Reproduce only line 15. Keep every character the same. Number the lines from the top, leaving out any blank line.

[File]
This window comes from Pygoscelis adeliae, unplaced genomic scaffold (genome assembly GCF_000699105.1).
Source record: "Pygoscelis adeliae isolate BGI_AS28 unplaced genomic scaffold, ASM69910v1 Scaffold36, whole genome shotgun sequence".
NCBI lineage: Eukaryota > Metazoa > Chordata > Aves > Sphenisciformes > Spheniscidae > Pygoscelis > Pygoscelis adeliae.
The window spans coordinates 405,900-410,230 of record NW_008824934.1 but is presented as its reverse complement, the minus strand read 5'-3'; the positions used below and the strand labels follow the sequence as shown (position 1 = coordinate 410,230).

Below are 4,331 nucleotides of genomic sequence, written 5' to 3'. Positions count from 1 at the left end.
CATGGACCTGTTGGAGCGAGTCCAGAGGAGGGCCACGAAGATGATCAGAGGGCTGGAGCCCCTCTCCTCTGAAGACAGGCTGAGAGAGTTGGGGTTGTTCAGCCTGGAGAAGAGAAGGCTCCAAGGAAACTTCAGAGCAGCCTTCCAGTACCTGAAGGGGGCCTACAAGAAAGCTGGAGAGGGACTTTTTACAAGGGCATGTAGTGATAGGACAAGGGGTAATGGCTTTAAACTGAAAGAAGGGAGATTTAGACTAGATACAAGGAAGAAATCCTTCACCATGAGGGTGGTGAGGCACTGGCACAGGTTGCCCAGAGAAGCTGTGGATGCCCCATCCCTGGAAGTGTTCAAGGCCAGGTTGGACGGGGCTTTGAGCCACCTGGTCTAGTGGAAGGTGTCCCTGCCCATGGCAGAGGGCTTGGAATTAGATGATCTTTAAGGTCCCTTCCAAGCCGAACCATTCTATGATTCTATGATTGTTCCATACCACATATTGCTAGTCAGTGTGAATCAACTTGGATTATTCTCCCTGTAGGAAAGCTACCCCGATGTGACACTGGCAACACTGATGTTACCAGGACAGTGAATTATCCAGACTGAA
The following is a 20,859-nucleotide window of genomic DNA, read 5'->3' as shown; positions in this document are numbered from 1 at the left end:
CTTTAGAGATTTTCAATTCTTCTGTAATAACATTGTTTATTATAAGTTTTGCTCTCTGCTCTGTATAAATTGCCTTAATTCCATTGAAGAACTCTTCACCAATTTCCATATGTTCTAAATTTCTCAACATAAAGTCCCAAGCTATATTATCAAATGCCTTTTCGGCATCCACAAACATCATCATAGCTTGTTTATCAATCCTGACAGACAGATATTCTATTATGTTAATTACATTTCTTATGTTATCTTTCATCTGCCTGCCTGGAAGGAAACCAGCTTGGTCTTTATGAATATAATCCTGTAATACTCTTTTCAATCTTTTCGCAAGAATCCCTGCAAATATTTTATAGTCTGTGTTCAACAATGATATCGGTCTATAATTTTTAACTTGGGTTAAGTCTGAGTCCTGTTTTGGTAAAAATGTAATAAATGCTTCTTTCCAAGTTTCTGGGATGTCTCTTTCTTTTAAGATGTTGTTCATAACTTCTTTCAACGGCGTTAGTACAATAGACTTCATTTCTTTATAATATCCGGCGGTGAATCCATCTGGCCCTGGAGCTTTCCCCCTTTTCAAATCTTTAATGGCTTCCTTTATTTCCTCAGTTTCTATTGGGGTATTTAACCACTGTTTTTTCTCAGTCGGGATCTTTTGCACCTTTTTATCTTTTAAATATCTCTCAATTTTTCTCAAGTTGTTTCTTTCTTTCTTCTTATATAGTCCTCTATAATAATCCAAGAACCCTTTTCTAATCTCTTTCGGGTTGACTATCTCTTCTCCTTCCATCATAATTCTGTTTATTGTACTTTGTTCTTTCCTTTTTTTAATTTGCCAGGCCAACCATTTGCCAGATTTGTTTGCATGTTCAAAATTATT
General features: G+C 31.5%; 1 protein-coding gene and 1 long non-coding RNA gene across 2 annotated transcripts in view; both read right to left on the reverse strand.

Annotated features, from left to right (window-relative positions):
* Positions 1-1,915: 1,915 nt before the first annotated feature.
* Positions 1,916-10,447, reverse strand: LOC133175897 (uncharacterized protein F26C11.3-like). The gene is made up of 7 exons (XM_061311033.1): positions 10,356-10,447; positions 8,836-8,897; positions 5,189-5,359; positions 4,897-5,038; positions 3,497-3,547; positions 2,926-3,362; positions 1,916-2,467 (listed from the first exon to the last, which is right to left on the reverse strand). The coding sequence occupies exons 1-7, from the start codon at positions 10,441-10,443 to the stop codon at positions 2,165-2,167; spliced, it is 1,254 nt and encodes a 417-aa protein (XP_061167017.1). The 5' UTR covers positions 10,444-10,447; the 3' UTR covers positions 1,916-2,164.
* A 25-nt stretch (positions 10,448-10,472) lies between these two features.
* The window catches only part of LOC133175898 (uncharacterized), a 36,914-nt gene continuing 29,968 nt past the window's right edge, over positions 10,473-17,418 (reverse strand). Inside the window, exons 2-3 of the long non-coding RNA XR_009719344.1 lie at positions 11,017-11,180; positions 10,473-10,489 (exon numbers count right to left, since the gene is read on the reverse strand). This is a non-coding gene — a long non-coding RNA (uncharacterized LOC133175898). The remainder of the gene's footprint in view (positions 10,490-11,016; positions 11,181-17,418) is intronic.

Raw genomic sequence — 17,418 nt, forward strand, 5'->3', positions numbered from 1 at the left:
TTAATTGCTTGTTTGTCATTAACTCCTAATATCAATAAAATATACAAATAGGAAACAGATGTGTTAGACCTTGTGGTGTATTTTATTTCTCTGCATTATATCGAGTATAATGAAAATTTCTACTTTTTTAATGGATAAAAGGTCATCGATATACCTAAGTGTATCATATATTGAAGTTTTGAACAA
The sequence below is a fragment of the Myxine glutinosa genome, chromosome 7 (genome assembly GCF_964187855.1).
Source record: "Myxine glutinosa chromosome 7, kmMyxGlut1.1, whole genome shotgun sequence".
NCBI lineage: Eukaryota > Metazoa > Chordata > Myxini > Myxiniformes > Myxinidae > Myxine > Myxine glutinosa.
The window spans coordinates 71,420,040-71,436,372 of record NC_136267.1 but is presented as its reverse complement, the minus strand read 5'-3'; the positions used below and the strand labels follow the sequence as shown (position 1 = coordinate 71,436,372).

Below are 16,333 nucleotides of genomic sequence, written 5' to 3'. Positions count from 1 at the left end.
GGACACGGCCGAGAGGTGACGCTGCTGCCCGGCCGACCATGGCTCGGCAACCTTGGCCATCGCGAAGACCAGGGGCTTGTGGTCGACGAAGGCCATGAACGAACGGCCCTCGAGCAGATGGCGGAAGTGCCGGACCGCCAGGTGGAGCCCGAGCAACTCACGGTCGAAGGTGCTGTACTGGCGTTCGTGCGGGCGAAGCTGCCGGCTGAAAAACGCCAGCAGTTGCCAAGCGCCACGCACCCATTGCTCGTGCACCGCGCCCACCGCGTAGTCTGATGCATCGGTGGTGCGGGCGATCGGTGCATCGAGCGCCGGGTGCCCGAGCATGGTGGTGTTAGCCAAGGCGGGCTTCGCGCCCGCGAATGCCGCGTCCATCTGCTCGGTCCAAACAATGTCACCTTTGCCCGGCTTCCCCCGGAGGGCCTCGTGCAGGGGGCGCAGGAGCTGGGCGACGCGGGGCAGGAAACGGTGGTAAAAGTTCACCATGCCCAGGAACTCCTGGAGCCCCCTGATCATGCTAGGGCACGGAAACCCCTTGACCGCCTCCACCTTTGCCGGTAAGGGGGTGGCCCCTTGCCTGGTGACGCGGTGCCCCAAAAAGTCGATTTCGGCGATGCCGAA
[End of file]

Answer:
Raw genomic sequence — 17,418 nt, forward strand, 5'->3', positions numbered from 1 at the left: